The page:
Oral Cancer Screening
According to research conducted by the American Cancer society, more than 30,000 cases of oral cancer are diagnosed each year. More than 7,000 of these cases result in the death of the patient. The good news is that oral cancer can easily be diagnosed with an annual oral cancer exam, and effectively treated when caught in its earliest stages.
Oral cancer is a pathologic process which begins with an asymptomatic stage during which the usual cancer signs may not be readily noticeable. This makes the oral cancer examinations performed by the dentist critically important.
There are many different places in the oral cavity and maxillofacial region in which oral cancers commonly occur, including:
- Salivary Glands
- Oropharyngeal Region (throat)
Reasons for oral cancer examinations
The following signs will be investigated during a routine oral cancer exam:
- Red patches and sores – Red patches on the floor of the mouth, the front and sides of the tongue, white or pink patches which fail to heal and slow healing sores that bleed easily can be indicative of pathologic (cancerous) changes.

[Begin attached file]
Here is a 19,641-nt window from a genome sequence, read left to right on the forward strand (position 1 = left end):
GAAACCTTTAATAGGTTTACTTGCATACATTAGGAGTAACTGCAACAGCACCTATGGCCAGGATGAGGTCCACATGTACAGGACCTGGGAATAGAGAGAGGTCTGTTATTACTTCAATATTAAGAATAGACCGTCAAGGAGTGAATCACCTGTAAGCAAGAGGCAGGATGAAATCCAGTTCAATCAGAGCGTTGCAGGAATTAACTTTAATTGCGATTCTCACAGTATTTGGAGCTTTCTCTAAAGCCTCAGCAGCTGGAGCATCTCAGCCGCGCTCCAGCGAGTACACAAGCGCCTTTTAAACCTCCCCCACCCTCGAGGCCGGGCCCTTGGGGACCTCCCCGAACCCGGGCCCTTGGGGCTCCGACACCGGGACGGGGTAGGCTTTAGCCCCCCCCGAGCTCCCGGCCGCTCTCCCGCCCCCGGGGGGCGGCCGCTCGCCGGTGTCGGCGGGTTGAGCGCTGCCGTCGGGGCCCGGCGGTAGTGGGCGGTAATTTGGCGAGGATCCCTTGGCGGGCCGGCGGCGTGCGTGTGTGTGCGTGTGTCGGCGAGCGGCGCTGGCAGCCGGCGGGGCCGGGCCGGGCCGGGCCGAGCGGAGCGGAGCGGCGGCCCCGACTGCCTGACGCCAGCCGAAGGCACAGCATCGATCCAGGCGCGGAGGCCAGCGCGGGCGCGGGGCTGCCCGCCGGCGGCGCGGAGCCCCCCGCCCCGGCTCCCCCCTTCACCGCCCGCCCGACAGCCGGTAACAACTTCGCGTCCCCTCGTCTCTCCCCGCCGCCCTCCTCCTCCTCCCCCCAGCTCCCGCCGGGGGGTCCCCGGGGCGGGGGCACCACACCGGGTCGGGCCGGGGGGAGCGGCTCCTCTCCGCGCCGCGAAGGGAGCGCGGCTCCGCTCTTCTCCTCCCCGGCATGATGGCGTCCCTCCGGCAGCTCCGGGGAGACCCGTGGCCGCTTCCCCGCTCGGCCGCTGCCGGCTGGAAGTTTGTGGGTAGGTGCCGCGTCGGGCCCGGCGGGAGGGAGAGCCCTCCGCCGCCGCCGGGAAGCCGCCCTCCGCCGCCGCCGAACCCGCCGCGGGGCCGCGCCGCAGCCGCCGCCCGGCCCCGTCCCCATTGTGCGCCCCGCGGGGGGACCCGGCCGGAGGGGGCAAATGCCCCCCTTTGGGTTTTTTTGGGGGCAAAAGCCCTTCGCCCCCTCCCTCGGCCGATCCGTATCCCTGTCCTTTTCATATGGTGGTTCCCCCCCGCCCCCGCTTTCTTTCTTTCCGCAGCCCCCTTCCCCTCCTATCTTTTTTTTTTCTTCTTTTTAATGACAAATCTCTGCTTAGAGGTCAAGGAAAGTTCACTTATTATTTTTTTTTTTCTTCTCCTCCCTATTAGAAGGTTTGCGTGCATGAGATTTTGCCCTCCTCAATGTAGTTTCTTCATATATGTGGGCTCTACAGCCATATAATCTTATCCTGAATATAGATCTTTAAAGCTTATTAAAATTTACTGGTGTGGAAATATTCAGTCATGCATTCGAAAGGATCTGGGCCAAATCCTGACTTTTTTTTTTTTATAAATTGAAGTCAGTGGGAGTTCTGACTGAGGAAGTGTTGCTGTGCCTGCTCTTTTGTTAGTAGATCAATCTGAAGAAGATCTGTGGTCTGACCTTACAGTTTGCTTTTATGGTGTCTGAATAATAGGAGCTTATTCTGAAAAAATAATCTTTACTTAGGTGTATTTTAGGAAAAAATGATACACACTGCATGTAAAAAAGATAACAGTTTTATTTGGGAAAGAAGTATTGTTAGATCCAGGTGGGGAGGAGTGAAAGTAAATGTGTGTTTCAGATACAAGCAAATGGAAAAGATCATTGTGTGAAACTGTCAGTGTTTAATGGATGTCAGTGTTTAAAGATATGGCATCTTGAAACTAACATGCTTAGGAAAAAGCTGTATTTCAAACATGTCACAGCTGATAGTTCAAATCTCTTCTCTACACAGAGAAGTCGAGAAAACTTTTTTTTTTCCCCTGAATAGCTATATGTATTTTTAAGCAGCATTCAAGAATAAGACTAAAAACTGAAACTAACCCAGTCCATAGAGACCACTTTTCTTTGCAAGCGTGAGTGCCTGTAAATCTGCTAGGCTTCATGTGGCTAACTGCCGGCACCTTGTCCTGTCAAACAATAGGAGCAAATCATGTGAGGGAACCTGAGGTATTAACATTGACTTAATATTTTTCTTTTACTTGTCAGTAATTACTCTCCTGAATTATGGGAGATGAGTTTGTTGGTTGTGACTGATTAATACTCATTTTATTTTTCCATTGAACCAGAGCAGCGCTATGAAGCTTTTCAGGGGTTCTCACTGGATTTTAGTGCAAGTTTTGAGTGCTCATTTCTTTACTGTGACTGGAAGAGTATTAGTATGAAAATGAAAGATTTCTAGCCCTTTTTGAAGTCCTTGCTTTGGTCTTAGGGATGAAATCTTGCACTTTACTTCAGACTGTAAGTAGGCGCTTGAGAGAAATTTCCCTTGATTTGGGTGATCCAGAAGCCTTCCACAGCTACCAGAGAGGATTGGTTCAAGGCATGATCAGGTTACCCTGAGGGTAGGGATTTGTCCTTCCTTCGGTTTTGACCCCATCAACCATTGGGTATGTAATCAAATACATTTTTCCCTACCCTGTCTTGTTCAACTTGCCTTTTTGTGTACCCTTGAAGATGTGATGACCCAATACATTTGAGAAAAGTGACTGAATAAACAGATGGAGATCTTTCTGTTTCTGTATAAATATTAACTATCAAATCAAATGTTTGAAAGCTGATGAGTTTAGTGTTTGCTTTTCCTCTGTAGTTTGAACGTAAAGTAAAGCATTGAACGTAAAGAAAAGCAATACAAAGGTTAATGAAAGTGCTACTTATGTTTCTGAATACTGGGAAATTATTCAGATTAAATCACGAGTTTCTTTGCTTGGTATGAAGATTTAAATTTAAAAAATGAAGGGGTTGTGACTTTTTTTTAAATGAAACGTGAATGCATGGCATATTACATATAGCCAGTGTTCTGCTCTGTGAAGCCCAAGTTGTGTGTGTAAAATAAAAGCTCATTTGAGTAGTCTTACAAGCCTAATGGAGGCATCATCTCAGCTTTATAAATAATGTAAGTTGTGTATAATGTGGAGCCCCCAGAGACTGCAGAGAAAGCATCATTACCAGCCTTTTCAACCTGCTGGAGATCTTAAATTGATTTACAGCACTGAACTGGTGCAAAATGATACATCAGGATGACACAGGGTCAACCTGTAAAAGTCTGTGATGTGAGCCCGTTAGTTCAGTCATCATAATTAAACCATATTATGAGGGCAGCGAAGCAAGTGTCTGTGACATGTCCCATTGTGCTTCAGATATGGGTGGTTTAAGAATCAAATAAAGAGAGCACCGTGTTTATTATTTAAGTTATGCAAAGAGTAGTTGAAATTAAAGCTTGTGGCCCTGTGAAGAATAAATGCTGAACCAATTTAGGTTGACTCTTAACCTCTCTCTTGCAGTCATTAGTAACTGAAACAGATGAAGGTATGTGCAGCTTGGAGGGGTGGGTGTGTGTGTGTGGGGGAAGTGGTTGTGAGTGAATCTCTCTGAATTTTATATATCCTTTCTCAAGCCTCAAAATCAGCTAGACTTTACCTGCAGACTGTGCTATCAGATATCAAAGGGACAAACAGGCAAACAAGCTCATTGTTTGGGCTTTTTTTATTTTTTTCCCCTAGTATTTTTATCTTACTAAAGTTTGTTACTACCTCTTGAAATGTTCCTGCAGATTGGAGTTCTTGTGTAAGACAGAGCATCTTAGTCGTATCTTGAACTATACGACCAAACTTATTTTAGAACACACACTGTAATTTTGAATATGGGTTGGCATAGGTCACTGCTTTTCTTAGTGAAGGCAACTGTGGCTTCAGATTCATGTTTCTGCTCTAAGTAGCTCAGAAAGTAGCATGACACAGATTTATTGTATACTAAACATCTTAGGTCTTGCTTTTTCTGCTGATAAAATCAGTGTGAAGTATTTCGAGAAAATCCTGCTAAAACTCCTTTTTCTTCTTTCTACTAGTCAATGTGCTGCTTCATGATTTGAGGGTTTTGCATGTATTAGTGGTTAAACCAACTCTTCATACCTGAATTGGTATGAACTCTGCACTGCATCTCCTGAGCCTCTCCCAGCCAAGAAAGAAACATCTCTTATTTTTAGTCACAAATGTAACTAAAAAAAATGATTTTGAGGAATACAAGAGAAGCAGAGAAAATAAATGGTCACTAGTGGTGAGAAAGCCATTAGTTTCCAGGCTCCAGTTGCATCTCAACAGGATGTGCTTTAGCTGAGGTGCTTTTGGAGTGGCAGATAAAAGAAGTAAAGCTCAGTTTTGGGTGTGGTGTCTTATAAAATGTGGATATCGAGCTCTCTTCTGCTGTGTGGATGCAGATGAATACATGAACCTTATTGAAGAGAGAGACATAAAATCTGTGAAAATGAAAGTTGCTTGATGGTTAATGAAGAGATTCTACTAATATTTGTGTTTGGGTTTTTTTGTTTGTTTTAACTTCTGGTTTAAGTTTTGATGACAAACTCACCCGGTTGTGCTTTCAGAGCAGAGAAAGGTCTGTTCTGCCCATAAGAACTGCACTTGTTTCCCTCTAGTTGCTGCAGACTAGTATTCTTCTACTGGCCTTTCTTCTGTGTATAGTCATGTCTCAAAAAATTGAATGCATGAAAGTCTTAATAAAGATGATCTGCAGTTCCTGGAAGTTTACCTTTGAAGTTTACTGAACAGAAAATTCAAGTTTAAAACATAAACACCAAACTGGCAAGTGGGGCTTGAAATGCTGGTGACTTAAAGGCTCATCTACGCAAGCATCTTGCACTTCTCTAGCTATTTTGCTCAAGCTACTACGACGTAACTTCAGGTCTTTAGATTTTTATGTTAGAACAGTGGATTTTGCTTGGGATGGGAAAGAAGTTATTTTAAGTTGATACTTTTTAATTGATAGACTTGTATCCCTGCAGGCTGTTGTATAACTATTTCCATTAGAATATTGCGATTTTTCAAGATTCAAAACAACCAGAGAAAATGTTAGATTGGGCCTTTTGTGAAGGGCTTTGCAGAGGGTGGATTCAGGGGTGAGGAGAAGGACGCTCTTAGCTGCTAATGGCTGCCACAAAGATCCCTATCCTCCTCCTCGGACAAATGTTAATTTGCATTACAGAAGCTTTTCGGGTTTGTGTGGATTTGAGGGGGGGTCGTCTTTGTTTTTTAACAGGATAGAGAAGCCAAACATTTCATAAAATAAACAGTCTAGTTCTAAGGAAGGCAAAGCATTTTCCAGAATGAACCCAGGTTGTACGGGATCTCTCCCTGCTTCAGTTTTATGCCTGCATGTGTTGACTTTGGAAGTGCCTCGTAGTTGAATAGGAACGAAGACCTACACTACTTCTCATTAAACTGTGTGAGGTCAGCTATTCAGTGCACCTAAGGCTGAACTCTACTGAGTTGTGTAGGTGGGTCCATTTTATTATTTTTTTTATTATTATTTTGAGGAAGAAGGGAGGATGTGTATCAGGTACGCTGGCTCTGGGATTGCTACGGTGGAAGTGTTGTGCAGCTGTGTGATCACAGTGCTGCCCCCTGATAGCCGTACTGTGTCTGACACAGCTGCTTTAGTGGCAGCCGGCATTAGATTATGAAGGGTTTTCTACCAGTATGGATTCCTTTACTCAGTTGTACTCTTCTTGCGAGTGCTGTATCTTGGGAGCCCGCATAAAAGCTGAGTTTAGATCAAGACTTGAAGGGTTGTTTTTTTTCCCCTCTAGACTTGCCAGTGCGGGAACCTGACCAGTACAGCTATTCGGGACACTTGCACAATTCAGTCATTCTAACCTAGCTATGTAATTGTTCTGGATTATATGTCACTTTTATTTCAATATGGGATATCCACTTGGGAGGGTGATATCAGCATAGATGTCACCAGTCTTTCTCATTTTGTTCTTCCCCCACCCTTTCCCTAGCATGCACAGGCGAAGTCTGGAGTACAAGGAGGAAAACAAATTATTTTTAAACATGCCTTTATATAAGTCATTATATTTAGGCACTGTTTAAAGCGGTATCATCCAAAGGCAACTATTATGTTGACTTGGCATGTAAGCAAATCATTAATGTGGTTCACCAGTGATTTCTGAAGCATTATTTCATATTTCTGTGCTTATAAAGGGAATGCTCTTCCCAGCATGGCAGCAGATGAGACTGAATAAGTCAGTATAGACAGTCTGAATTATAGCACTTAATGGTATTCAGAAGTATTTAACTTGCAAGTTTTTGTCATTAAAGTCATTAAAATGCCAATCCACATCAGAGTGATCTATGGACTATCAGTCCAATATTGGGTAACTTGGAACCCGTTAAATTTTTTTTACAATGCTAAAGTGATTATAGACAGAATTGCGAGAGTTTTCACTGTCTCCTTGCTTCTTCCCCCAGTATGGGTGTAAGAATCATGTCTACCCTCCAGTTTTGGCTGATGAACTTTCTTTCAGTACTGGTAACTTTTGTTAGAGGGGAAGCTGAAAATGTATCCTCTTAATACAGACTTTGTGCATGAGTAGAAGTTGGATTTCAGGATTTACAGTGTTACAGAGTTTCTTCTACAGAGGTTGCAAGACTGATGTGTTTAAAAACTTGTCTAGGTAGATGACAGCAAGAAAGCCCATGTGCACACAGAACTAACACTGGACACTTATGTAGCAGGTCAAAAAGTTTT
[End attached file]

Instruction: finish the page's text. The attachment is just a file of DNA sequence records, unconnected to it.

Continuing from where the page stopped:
- Leukoplakia – This is a hardened white or gray, slightly raised lesion that can appear anywhere inside the mouth. Leukoplakia can be cancerous, or may become cancerous if treatment is not sought.
- Lumps – Soreness, lumps or the general thickening of tissue anywhere in the throat or mouth can signal pathological problems.
Oral cancer exams, diagnosis and treatment
The oral cancer examination is a completely painless process. During the visual part of the examination, the dentist will look for abnormality and feel the face, glands and neck for unusual bumps. Fluorescent light, which can highlight pathologic changes are also a wonderful tool for oral cancer checks. The light can “look” below the surface for abnormal signs and lesions which would be invisible to the naked eye. We use the OralID system which uses natural tissue fluorescence to increase our ability to see changes in the mouth. We also use saliva testing through Oral DNA Labs to detect signs of the Human Papilloma Virus (HPV) in the mouth. HPV is the leading cause of oropharyngeal cancer, the fastest growing type of head and neck cancer.
If you have any questions or concerns about oral cancer, please ask your dentist or dental hygienist.